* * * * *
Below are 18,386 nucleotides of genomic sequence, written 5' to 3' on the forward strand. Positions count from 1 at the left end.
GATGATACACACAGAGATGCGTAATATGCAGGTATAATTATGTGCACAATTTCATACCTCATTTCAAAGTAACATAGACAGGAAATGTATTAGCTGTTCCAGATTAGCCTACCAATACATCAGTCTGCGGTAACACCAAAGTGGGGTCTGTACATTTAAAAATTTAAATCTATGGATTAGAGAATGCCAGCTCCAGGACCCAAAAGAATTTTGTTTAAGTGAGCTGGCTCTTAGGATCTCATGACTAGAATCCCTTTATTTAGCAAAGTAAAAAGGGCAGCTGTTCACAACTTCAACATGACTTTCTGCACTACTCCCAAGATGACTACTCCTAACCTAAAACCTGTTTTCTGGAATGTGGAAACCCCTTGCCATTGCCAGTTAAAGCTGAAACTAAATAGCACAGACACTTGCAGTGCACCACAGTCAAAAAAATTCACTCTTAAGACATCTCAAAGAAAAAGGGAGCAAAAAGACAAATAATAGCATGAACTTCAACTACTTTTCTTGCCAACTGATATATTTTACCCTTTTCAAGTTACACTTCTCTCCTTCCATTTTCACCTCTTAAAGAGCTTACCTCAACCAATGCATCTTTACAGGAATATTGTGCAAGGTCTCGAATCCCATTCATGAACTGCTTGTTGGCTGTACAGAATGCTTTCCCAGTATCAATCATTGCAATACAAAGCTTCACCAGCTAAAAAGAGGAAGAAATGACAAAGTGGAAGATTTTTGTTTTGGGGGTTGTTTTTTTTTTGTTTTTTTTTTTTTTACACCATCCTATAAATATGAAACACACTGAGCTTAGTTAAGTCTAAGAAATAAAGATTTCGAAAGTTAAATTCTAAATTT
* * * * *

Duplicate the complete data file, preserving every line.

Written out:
Below are 18,386 nucleotides of genomic sequence, written 5' to 3' on the forward strand. Positions count from 1 at the left end.
GATGATACACACAGAGATGCGTAATATGCAGGTATAATTATGTGCACAATTTCATACCTCATTTCAAAGTAACATAGACAGGAAATGTATTAGCTGTTCCAGATTAGCCTACCAATACATCAGTCTGCGGTAACACCAAAGTGGGGTCTGTACATTTAAAAATTTAAATCTATGGATTAGAGAATGCCAGCTCCAGGACCCAAAAGAATTTTGTTTAAGTGAGCTGGCTCTTAGGATCTCATGACTAGAATCCCTTTATTTAGCAAAGTAAAAAGGGCAGCTGTTCACAACTTCAACATGACTTTCTGCACTACTCCCAAGATGACTACTCCTAACCTAAAACCTGTTTTCTGGAATGTGGAAACCCCTTGCCATTGCCAGTTAAAGCTGAAACTAAATAGCACAGACACTTGCAGTGCACCACAGTCAAAAAAATTCACTCTTAAGACATCTCAAAGAAAAAGGGAGCAAAAAGACAAATAATAGCATGAACTTCAACTACTTTTCTTGCCAACTGATATATTTTACCCTTTTCAAGTTACACTTCTCTCCTTCCATTTTCACCTCTTAAAGAGCTTACCTCAACCAATGCATCTTTACAGGAATATTGTGCAAGGTCTCGAATCCCATTCATGAACTGCTTGTTGGCTGTACAGAATGCTTTCCCAGTATCAATCATTGCAATACAAAGCTTCACCAGCTAAAAAGAGGAAGAAATGACAAAGTGGAAGATTTTTGTTTTGGGGGTTGTTTTTTTTTTGTTTTTTTTTTTTTTACACCATCCTATAAATATGAAACACACTGAGCTTAGTTAAGTCTAAGAAATAAAGATTTCGAAAGTTAAATTCTAAATTT